IFJ Condemns New Media Regulations in Afghanistan

Ifj President Younes M'Jahed and Affail Monney
Ifj President Younes M'Jahed and Affail Monney

The International Federation of Journalists denounced on Tuesday media restrictions announced by the Afghan national regulator under the Taliban, saying they will set a “grave precedent” and jeopardize independent journalism.

Earlier in September, the Afghan government’s media and information center (GMIC) unveiled 11 new regulations for the media industry. The Taliban claim that the new rules were based on the former Afghan media law adopted before the militans’ takeover.

“The International Federation of Journalists (IFJ) condemns the coercive restrictions which it says will set a grave precedent for media control and effectively dismantle any possibility of sustainable independent journalism in Afghanistan,” the statement read.

These regulations applying to all journalists and media organizations across Afghanistan could be arbitrarily interpreted to censor broadcast content and restrict press freedom, the international watchdog continued.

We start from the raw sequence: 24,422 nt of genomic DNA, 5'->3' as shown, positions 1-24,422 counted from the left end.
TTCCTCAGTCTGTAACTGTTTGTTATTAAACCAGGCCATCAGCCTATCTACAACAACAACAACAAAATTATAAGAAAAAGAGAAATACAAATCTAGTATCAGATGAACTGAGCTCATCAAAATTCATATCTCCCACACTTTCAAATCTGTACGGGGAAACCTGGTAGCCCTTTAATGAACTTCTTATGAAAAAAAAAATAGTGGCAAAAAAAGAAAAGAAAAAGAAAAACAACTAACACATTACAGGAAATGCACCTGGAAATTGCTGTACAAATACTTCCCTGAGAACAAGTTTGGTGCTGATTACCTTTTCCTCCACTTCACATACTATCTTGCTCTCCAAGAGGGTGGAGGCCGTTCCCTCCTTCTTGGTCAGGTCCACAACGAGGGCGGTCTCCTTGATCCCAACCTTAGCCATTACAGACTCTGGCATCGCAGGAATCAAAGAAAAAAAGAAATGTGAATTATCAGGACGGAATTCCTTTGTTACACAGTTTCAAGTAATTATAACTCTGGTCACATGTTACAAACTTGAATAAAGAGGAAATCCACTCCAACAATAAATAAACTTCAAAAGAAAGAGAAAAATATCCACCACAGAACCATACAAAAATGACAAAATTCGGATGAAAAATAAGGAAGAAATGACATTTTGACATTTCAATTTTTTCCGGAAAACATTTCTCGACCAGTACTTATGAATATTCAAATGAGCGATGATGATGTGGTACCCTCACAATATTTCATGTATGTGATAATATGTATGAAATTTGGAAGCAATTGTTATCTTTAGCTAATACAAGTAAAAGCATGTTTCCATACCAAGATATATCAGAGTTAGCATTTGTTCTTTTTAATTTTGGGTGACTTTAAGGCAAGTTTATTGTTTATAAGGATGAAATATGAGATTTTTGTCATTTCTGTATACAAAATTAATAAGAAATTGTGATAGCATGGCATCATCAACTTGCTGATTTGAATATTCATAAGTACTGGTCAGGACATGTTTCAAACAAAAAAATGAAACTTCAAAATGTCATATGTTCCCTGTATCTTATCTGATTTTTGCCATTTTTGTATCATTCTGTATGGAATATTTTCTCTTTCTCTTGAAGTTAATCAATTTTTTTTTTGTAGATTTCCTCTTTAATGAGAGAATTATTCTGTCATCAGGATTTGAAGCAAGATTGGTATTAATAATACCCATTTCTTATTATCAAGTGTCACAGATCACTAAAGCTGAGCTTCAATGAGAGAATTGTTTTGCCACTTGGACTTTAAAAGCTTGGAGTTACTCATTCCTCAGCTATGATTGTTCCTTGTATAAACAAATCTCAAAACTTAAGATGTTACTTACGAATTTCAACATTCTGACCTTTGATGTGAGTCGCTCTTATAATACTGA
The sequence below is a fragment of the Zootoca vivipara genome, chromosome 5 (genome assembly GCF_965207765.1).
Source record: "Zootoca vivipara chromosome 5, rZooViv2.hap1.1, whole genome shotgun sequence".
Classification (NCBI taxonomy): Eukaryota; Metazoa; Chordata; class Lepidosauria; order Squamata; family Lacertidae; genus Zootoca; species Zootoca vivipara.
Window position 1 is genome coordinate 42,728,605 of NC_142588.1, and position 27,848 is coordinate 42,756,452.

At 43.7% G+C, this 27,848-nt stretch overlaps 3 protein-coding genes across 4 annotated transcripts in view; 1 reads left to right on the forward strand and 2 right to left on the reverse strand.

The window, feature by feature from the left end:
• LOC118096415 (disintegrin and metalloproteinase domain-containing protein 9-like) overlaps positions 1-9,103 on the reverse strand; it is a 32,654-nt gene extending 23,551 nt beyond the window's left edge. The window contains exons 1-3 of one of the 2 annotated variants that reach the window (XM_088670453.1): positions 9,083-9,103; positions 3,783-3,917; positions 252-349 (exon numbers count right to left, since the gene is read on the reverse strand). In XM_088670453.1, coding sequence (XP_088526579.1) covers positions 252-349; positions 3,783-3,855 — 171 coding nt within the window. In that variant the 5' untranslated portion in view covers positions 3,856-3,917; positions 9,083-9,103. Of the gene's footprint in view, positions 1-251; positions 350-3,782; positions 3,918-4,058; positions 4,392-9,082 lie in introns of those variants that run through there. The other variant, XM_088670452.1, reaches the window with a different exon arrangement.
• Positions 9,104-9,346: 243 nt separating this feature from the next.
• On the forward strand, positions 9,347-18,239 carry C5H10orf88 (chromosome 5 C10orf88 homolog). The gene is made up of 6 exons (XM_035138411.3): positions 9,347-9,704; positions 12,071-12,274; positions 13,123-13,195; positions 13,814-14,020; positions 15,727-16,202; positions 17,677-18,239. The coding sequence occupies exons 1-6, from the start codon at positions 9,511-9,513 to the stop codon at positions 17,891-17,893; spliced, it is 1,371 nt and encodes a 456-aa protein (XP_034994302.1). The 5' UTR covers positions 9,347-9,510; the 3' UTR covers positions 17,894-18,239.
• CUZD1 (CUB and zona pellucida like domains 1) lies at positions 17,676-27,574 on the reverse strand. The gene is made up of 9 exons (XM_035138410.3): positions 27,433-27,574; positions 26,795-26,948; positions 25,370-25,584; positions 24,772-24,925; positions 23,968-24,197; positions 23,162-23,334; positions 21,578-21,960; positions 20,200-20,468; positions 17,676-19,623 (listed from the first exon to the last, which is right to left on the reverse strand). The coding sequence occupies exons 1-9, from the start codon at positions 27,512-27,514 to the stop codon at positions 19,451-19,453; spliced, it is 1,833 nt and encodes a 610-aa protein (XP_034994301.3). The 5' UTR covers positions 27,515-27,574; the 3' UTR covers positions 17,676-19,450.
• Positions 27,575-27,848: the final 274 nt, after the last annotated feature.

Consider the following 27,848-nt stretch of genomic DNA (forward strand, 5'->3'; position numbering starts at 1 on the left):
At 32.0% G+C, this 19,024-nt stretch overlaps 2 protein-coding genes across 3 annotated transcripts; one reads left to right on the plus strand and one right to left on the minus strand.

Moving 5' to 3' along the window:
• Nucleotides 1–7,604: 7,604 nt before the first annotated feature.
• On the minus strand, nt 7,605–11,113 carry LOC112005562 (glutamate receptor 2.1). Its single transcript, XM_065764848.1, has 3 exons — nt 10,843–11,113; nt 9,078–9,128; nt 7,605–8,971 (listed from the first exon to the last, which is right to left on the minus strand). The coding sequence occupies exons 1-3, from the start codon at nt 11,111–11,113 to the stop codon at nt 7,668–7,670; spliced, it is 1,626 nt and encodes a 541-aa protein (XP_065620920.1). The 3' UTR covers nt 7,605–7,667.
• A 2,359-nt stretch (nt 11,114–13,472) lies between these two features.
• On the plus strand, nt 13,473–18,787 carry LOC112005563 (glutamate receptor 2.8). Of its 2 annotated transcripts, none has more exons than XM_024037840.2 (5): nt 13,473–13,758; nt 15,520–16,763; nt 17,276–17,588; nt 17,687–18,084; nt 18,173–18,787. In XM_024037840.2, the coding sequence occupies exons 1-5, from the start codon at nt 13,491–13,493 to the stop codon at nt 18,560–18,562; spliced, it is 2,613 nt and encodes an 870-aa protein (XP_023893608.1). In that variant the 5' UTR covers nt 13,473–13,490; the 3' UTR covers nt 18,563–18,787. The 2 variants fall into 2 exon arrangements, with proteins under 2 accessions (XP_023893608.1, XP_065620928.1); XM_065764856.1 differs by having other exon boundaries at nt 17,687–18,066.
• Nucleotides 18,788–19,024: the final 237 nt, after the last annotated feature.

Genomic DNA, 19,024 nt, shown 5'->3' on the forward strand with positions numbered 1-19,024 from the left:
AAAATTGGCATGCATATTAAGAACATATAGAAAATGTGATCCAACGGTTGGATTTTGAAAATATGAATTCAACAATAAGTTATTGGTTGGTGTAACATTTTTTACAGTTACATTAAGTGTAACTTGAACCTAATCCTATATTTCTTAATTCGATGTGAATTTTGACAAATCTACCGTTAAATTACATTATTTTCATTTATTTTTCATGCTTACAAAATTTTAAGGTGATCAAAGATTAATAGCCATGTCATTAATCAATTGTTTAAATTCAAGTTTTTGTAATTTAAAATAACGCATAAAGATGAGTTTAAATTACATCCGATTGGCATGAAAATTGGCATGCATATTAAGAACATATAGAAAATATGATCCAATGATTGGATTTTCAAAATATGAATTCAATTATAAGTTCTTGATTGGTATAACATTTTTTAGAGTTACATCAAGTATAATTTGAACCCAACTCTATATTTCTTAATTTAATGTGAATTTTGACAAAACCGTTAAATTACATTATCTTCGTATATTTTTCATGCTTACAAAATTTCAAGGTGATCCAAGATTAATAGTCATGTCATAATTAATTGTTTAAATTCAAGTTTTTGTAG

“The 11 rules announced by GMIC interim director, Qari Mohammad Yousuf Ahmadi, … place restrictions on independent media and freedom of expression more broadly. The ‘regulations’ forbid journalists and media organisations from publishing or broadcasting stories ‘contrary to Islam’, insulting national figures or violating privacy,” the statement explained.

While the previous media law included an obligation to adhere to international norms, such as human rights, the new regulations say nothing about these global standards, the IFJ noted, adding that they also lack any “operational definitions of the terms they contain and provide ample room for individual interpretation by the country’s Taliban regime.”

The new restrictions come as the number of rights violations against journalists has been rising since the Taliban takeover in mid-August.

“According to the IFJ’s documentation, more than153 media organisations have now ceased operations as the Taliban regime solidifies; with women journalists barred from working, a spike in telecommunication shutdowns and increased threats and violence at media workers,” the statement read.

The IFJ decried the regulations as “a blatant attack” on the media industry and staff, as well as on its “vital task to inform Afghanistan’s people.”

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